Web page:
In Germany, 10 to 15 percent of women develop postnatal depression after giving birth. In Luxembourg, statistics are lacking. No numbers, no problems? The experiences of affected mothers, a psychologist, a midwife and a doula show the opposite. Breaking this taboo is long overdue.
After the birth of her son, Bianka asked her doctor to remove her uterus. "I never wanted to go through that again", says the 36-year-old mother. She sits on the white sofa in her living room, her two dogs beside her. Her son is now two and a half and asleep upstairs in his room. She lowers her eyes to her belly, which is now round as a ball again. Seventh month. "Fortunately, the doctor refused to honor my request." She was still too young for a so-called hysterectomy, he had said.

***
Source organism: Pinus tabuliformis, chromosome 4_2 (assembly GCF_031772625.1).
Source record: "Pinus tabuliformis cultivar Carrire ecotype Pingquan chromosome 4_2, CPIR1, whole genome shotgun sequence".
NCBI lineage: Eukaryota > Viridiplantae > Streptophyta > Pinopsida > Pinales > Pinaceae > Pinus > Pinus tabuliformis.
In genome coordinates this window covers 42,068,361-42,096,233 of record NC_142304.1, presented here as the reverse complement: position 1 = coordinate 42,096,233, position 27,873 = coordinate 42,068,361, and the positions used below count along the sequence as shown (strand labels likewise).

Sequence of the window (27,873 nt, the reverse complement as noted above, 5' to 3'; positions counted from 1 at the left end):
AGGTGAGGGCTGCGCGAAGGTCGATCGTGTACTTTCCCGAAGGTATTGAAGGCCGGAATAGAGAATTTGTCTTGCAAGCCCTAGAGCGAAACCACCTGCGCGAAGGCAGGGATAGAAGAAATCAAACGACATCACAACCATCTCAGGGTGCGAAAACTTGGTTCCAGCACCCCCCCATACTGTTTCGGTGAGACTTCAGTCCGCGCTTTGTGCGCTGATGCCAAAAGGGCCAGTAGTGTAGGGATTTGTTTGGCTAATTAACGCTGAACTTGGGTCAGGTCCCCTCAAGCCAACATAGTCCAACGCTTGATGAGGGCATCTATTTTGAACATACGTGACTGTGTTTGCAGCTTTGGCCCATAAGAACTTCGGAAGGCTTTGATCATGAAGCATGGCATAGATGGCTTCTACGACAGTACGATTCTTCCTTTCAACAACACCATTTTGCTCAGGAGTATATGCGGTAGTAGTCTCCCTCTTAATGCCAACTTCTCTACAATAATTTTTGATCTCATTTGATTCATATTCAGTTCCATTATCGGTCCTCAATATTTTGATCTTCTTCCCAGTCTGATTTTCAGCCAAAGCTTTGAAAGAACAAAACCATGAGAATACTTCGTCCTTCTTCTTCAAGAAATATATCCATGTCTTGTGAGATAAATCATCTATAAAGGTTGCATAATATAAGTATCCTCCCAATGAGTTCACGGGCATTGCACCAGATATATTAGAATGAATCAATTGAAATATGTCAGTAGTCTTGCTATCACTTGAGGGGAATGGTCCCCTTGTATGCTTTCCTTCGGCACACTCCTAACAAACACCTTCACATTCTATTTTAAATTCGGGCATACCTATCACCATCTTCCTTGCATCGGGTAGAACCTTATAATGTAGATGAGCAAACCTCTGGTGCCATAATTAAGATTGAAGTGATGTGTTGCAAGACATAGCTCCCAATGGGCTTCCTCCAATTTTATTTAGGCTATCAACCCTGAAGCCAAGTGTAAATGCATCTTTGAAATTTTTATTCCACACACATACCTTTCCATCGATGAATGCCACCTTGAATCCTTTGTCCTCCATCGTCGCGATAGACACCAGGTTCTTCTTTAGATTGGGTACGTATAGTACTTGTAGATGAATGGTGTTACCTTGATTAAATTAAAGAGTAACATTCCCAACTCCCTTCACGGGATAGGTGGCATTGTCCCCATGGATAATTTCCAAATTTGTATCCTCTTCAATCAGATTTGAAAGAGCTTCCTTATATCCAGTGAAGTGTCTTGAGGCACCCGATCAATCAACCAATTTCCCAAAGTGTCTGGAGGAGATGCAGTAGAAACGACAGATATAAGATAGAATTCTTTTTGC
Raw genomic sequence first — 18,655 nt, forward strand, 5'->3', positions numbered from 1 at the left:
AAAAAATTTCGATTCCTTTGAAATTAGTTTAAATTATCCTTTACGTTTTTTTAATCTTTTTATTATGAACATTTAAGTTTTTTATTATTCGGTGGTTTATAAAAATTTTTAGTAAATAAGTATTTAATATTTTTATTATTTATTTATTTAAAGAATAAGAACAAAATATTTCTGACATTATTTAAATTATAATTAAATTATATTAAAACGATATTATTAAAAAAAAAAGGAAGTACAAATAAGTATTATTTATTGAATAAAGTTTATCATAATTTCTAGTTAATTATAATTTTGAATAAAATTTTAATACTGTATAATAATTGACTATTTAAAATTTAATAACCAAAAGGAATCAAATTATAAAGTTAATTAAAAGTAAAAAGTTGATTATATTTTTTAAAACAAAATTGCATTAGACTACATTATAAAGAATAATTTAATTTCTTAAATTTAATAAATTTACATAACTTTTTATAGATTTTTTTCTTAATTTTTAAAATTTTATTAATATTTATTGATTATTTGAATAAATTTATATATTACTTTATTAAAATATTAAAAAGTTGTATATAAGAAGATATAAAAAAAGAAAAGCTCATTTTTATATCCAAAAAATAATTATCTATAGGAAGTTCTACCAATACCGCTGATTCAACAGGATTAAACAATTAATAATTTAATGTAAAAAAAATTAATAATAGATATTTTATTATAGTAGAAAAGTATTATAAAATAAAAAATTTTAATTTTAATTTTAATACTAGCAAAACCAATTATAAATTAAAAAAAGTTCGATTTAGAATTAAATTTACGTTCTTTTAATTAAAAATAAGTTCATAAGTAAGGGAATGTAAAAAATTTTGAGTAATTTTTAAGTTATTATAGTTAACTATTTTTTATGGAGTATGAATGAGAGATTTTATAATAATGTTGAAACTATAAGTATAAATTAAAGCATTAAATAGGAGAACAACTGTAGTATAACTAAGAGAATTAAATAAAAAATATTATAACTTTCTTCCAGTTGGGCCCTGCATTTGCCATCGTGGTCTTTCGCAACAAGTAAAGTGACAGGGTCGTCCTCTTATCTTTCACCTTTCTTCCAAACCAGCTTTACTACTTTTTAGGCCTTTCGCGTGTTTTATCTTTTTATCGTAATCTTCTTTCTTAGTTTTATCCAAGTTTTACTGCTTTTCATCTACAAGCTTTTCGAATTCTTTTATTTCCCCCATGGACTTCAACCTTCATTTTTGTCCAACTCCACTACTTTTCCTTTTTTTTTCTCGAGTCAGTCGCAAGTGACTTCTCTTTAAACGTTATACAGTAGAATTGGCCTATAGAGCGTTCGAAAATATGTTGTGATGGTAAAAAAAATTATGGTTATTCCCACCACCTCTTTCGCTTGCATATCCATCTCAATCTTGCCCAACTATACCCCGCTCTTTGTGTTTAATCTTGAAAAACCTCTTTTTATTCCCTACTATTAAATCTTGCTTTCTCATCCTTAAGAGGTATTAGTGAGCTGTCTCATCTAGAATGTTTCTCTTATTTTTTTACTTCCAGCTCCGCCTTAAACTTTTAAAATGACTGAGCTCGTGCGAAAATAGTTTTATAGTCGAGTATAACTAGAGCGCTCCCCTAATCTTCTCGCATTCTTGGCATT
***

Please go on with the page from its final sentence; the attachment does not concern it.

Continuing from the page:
The reason for Bianka's determination at the time was her mental condition. She was suffering from postnatal depression. A phenomenon that is much more common than many would think – the interviewees agree on that. Because new mothers often don't dare to express their feelings. "Your child is healthy, be happy.", "What more do you want?", "A little baby blues is normal." – Feelings of guilt, sadness and generally negative emotions have no place in our society after a birth.
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Unhappy despite the joy of having children
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